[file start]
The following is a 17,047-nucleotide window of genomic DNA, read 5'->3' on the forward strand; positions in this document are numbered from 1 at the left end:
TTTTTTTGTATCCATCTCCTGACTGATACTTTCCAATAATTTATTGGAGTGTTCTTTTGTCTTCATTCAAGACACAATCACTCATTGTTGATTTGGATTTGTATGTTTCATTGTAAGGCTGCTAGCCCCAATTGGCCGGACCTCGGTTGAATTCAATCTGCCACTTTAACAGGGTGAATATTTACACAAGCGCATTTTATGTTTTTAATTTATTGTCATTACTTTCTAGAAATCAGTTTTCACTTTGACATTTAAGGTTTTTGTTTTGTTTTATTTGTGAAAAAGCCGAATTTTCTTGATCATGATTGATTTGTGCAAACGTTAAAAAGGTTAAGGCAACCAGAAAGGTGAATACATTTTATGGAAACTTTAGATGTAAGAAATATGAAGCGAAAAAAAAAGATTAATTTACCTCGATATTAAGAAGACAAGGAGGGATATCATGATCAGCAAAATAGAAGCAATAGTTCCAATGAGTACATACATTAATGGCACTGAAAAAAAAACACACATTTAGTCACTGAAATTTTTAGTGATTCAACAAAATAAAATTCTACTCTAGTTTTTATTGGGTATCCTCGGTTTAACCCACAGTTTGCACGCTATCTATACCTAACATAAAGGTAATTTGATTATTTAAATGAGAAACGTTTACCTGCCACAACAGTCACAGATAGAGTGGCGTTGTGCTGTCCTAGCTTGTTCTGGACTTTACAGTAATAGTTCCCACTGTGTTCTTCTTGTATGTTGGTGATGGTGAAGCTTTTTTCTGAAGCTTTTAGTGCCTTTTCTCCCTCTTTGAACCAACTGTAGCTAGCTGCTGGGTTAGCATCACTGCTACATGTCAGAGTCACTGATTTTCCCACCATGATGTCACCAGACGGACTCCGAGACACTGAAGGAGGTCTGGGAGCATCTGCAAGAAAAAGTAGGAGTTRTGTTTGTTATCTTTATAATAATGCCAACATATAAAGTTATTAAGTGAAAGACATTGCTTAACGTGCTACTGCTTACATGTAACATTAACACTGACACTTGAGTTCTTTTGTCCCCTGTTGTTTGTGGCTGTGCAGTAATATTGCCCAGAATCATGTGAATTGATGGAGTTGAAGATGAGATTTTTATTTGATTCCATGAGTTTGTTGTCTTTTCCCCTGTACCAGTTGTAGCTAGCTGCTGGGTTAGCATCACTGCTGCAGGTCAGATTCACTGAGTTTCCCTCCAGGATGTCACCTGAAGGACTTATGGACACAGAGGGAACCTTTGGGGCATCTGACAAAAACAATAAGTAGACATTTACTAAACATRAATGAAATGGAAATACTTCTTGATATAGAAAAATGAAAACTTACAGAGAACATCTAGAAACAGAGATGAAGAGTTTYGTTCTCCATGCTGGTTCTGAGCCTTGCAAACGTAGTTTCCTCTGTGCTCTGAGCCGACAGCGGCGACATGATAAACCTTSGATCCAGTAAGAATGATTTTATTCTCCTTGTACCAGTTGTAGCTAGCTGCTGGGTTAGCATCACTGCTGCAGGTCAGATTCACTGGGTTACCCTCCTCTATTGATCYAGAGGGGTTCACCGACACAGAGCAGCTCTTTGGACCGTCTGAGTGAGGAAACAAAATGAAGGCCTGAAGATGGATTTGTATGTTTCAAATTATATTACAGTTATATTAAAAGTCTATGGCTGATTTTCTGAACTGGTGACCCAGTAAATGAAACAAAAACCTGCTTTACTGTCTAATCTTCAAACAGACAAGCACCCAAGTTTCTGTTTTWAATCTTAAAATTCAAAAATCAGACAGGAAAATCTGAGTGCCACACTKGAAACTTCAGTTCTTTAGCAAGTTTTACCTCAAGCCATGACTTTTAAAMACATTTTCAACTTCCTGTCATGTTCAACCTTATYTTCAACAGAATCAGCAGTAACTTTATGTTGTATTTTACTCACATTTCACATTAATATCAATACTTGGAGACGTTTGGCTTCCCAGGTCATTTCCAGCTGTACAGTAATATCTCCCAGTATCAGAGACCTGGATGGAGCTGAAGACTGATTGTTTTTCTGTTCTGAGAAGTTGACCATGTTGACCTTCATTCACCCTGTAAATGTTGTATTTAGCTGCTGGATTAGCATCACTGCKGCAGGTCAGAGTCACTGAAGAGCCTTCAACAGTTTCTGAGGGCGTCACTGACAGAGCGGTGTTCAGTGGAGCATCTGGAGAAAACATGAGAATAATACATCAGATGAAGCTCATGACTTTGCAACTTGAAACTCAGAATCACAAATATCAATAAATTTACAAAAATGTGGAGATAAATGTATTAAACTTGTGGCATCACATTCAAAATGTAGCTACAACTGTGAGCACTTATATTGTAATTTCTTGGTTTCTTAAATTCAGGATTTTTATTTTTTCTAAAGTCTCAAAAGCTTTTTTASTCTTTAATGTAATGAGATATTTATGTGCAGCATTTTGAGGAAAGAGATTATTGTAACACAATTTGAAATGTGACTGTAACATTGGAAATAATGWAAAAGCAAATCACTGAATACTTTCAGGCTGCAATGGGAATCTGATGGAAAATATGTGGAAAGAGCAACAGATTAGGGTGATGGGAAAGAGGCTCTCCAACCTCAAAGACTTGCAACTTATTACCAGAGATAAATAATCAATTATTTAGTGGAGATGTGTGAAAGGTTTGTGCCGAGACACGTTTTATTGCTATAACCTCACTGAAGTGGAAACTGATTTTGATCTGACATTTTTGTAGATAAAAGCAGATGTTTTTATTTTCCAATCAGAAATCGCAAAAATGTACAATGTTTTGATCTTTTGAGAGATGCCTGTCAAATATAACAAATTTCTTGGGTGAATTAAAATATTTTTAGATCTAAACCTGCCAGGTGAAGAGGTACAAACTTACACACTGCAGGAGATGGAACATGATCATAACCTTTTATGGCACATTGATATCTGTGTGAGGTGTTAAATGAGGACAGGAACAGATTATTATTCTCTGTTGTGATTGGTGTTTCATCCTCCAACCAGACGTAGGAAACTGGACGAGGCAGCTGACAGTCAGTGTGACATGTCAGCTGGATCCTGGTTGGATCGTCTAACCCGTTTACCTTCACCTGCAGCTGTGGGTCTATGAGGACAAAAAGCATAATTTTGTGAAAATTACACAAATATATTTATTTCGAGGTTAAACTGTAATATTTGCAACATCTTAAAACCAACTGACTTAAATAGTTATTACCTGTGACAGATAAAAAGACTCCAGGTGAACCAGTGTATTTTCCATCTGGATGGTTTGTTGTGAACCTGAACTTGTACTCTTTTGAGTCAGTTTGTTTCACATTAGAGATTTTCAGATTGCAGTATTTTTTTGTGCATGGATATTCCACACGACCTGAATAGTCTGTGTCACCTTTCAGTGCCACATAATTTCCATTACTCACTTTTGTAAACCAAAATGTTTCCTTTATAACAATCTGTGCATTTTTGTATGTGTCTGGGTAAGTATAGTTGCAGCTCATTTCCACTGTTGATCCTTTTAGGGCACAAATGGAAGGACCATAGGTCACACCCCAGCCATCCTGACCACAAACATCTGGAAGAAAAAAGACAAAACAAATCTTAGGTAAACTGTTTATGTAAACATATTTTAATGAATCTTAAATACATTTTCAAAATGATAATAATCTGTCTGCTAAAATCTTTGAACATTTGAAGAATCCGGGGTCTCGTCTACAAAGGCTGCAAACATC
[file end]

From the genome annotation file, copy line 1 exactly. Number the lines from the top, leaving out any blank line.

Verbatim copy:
The following is a 17,047-nucleotide window of genomic DNA, read 5'->3' on the forward strand; positions in this document are numbered from 1 at the left end: